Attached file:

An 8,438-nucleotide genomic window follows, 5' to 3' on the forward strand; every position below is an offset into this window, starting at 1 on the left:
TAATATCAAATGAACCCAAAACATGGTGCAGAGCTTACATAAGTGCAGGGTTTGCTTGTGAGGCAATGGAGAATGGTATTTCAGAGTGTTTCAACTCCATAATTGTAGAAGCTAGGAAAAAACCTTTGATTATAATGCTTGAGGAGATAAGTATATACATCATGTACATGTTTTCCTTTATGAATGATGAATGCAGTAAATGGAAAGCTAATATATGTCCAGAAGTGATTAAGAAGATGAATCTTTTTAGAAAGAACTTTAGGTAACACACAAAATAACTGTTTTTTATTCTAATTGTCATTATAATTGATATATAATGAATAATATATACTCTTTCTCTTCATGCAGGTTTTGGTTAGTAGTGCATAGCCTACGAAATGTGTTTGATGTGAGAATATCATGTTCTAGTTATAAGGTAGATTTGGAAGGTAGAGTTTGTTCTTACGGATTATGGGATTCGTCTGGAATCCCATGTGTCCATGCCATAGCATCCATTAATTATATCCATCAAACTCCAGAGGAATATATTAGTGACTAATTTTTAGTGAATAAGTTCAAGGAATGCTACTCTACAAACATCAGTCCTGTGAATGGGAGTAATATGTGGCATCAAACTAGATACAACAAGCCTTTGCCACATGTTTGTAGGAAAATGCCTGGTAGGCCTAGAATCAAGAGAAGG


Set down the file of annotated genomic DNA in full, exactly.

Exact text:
An 8,438-nucleotide genomic window follows, 5' to 3' on the forward strand; every position below is an offset into this window, starting at 1 on the left:
TAATATCAAATGAACCCAAAACATGGTGCAGAGCTTACATAAGTGCAGGGTTTGCTTGTGAGGCAATGGAGAATGGTATTTCAGAGTGTTTCAACTCCATAATTGTAGAAGCTAGGAAAAAACCTTTGATTATAATGCTTGAGGAGATAAGTATATACATCATGTACATGTTTTCCTTTATGAATGATGAATGCAGTAAATGGAAAGCTAATATATGTCCAGAAGTGATTAAGAAGATGAATCTTTTTAGAAAGAACTTTAGGTAACACACAAAATAACTGTTTTTTATTCTAATTGTCATTATAATTGATATATAATGAATAATATATACTCTTTCTCTTCATGCAGGTTTTGGTTAGTAGTGCATAGCCTACGAAATGTGTTTGATGTGAGAATATCATGTTCTAGTTATAAGGTAGATTTGGAAGGTAGAGTTTGTTCTTACGGATTATGGGATTCGTCTGGAATCCCATGTGTCCATGCCATAGCATCCATTAATTATATCCATCAAACTCCAGAGGAATATATTAGTGACTAATTTTTAGTGAATAAGTTCAAGGAATGCTACTCTACAAACATCAGTCCTGTGAATGGGAGTAATATGTGGCATCAAACTAGATACAACAAGCCTTTGCCACATGTTTGTAGGAAAATGCCTGGTAGGCCTAGAATCAAGAGAAGG